Many studies have found that blood type affects the risk of SARS-CoV-2 infection, with blood Type O being less susceptible and non-O blood types more susceptible.
In a recent study published in Epidemics, researchers found the most likely explanation is that COVID-19 infection behaves similarly to a blood transfusion.
The study is from the University of Kent and was done by Dr. Peter Ellis et al.
In the study, the team found that SARS-CoV-2 infection behaves similarly to a blood transfusion, and that infected patients are 2–3 times more likely to pass the virus on to someone for whom they are a compatible blood donor.
This explains why Type O people have a lower risk of infection. Just as they reject blood transfusions from non-O types, they may reject virus particles from a patient with non-O blood, thus escaping infection.
However, individuals with Type O blood are universal donors that can give blood to anyone.
Similarly once infected they are also able to infect others of any blood type. Conversely, those with Type A blood (the most common non-O type in the UK) are more likely to catch the virus and less likely to pass it on.
These transmission effects also mean that differences in the frequency of blood types may partly explain variations in epidemic severity worldwide, as countries with a wider diversity of blood groups will present natural barriers to virus circulation.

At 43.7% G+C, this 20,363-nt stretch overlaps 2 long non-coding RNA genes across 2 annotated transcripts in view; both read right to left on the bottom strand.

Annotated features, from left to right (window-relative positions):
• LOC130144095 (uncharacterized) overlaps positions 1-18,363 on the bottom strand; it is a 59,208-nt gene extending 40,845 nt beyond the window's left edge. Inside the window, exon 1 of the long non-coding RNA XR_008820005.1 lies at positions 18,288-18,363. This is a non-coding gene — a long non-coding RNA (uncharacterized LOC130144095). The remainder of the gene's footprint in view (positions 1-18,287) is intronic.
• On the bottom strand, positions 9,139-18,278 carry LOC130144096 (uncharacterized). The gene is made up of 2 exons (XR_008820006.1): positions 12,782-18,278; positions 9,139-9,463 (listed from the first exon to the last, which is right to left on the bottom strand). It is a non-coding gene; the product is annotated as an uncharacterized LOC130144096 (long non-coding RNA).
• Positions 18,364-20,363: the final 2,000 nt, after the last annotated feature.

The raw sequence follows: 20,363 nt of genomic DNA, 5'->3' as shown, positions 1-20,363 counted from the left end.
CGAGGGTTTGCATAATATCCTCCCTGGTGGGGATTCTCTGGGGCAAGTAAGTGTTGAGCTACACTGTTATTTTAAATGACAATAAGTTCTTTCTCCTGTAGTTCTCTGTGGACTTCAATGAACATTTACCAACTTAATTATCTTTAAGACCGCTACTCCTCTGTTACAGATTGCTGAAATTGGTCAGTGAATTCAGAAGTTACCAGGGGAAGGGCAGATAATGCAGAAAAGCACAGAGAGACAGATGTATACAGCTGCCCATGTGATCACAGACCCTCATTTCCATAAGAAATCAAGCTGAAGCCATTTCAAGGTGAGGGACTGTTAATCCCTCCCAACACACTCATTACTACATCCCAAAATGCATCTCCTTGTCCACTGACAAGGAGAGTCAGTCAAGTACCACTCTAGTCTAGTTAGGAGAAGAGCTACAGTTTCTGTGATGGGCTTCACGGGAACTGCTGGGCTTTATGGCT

The team also examined whether it would be useful to prioritize vaccination based on blood type.
Crucially, they discovered that prioritizing either more infectious (Type O) or more vulnerable (Type A) people reduces the overall efficacy of the campaign to reduce infections.
The conclusion is that prioritizing any single blood type for vaccination is worse than choosing at random.
The team says the growing perception that “Type O means you’re low risk” is not a safe conclusion for the broad public.
Being Type O may mean you’re personally slightly safer, but you’re more of a risk to other people whilst you remain unvaccinated.
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If you care about COVID, please read studies about a universal antibody therapy for all COVID-19 variants, and how finger length could help predict severe COVID-19.
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